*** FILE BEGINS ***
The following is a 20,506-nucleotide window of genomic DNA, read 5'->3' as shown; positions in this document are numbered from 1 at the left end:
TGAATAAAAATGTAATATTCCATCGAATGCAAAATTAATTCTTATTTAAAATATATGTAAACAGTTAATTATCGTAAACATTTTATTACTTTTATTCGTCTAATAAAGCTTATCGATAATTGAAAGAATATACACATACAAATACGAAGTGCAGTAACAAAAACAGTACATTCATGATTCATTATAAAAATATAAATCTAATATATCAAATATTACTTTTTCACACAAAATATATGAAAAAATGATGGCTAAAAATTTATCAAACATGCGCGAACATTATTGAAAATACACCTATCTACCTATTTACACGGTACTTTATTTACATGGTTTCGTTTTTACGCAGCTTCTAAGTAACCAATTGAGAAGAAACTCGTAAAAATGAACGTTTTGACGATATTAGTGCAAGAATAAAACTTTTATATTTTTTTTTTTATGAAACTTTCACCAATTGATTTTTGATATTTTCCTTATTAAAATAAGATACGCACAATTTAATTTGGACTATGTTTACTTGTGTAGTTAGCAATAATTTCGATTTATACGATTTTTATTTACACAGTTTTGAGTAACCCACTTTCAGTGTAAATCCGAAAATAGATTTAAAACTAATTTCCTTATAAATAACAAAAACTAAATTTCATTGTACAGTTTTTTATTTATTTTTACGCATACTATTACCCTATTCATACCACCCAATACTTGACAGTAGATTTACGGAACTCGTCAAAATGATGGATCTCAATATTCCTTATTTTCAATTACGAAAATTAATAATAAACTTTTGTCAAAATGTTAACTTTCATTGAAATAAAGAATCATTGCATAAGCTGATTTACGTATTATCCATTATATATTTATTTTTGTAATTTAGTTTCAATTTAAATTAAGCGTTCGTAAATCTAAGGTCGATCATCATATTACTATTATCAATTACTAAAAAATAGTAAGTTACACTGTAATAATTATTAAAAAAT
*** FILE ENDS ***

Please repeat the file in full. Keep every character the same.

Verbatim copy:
The following is a 20,506-nucleotide window of genomic DNA, read 5'->3' as shown; positions in this document are numbered from 1 at the left end:
TGAATAAAAATGTAATATTCCATCGAATGCAAAATTAATTCTTATTTAAAATATATGTAAACAGTTAATTATCGTAAACATTTTATTACTTTTATTCGTCTAATAAAGCTTATCGATAATTGAAAGAATATACACATACAAATACGAAGTGCAGTAACAAAAACAGTACATTCATGATTCATTATAAAAATATAAATCTAATATATCAAATATTACTTTTTCACACAAAATATATGAAAAAATGATGGCTAAAAATTTATCAAACATGCGCGAACATTATTGAAAATACACCTATCTACCTATTTACACGGTACTTTATTTACATGGTTTCGTTTTTACGCAGCTTCTAAGTAACCAATTGAGAAGAAACTCGTAAAAATGAACGTTTTGACGATATTAGTGCAAGAATAAAACTTTTATATTTTTTTTTTTATGAAACTTTCACCAATTGATTTTTGATATTTTCCTTATTAAAATAAGATACGCACAATTTAATTTGGACTATGTTTACTTGTGTAGTTAGCAATAATTTCGATTTATACGATTTTTATTTACACAGTTTTGAGTAACCCACTTTCAGTGTAAATCCGAAAATAGATTTAAAACTAATTTCCTTATAAATAACAAAAACTAAATTTCATTGTACAGTTTTTTATTTATTTTTACGCATACTATTACCCTATTCATACCACCCAATACTTGACAGTAGATTTACGGAACTCGTCAAAATGATGGATCTCAATATTCCTTATTTTCAATTACGAAAATTAATAATAAACTTTTGTCAAAATGTTAACTTTCATTGAAATAAAGAATCATTGCATAAGCTGATTTACGTATTATCCATTATATATTTATTTTTGTAATTTAGTTTCAATTTAAATTAAGCGTTCGTAAATCTAAGGTCGATCATCATATTACTATTATCAATTACTAAAAAATAGTAAGTTACACTGTAATAATTATTAAAAAAT